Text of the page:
Welcome to Oedipus at FDR, a Greek myth in a skatepark.

How did we get here?
Like Oedipus, I was out wandering around.

I didn’t know what was going to happen. One day I walked into FDR. But a body walking in a skatepark is a body in danger. Wheels and feet don’t move the same way. Neither do Greeks and Thebans. Or gods and humans. Actors and skaters?

I followed a cursed king to his mysterious death. A body cursed becomes a blessing. A life in ruins is enlightened.

We are at FDR, where the rules are made up as you go. So when the unexpected arrives, like death, or a turn you didn’t see coming, watch the skaters: they can’t fly unless they can fall.


From The Inquirer

Oedipus at FDR. Fires crackle and blaze out of trash cans. We're sitting on the ground in a concrete bowl under I-95, with music (the endlessly brilliant James Sugg) throbbing into our brains through earphones. Trucks rumble overhead. Emmanuelle Delpech-Ramey found this astonishing venue, conceived and directed this thrilling version of the myth of Oedipus at Colonus (written by Suli Holum) and assembled a fine and diverse cast, including a chorus of skateboarders.

Blind, exiled, wandering the world, Oedipus (Pearce Bunting) has finally arrived at the end of his journey; he says, "The laws of physics, like fate, followed me." A skateboarder stands at the top of a graffiti-covered concrete cliff and says, "One slip and you lose the edge." Questions linger in the smoky air: Is Oedipus talking about his own destruction or about skateboarding? Is the skateboarder talking about physical risk or mythic inevitability?
While all the dreadful events happen, as they must, Theseus (Mikaal Sulaiman) stands firm, protecting Oedipus even after arrogant Creon (Brian Osborne) arrives on a motorcycle and captures Oedipus' daughters/sisters, Antigone (Corinna Burns) and Ismene (Hinako Arao). And even after Polyneices (James ljames) arrives to beg for the throne. Through it all, the chorus whizzes, rolls and roars around. The soundscape rivals the landscape for a cool beyond saying. If only everybody could see this one. - Toby Zinman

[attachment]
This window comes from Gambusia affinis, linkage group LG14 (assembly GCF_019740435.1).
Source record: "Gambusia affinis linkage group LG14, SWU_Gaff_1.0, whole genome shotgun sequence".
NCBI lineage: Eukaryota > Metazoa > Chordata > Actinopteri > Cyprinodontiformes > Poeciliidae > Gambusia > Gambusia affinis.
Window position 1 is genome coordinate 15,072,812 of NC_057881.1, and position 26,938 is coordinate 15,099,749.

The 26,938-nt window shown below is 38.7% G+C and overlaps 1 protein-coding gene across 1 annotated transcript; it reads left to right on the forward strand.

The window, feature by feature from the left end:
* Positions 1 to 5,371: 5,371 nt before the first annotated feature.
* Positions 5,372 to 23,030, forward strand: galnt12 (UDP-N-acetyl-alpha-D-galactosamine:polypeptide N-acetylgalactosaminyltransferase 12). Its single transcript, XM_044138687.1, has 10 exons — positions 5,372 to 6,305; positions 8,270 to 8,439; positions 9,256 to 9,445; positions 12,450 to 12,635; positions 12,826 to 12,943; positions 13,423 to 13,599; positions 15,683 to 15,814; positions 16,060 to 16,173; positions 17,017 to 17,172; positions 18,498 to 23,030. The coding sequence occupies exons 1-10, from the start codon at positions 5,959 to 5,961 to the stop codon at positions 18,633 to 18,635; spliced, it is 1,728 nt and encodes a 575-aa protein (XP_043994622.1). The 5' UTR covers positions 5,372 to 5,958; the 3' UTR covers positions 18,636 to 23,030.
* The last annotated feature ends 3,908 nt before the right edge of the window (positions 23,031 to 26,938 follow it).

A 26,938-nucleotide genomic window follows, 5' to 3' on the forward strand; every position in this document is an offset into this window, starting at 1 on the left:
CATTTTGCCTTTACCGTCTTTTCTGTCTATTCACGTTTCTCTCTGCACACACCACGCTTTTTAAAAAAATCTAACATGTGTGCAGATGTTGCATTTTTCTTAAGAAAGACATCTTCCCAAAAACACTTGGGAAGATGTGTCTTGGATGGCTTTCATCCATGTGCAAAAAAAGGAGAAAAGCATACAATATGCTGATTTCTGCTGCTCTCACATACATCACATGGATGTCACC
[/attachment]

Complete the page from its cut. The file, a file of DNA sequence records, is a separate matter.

Sold out. 7 and tomorrow at FDR Park; transportation provided from 119 Arch St.


This project is an adaptation of Oedipus at Colonus, a site-specific work
that reinvents Sophocles’s Greek classic in a landscape of danger and
urban tragedy: the concrete jungle of the FDR skatepark in South
Philadelphia. Against the skatepark’s backdrop of shipyards, freeways,
and railroads, an ensemble of professional actors and a chorus of
inner-city skateboarders present classical tragedy in the urban
jungle. We attempt to confront the Oedipus myth with our modern aesthetic in a wild urban amphitheatre. The play’s chorus includes seven skateboarders who both skate
and perform the text. We look at slam poetry to discover
new ways of speaking Sophocles’s text. The sound design is
inspired by electronic beats and trance music—the music of the mythical
rave parties of the 1990’s that tried to renew Dionysus rituals.

At a time when national and global events seem more and more beyond our
control, the Oedipus myth of the power of fate and destiny seems more
relevant than ever. Can we escape our destiny? What would it be like
to know the future? Is there another way of facing fate than running
as Oedipus ran? What can humans truly do in the face of mysterious
higher powers and authorities? On their way into the show, audience
members have the chance to explore these themes individually
through tarot card and I Ching readings.
Audiences can then consider their own destinies as they witness
Oedipus’ unfolding struggle and mysterious death.

Oedipus’ death brings up more questions. How, in our society, do we
perceive death? How is death presented, on TV, in the movies, in the
news? Do our deaths condemn us or finally give sense to our lives? Is
death a threat we all fear? In Oedipus at Colonus, Oedipus
mysteriously disappears, as if absorbed by the air of the foreign land
in which he dies. Is death a foreign country? To celebrate Oedipus’
passage to the beyond, the audience is treated to a post-show dance
party featuring local DJ talents, fire-throwers, and
death-defying skateboard tricks.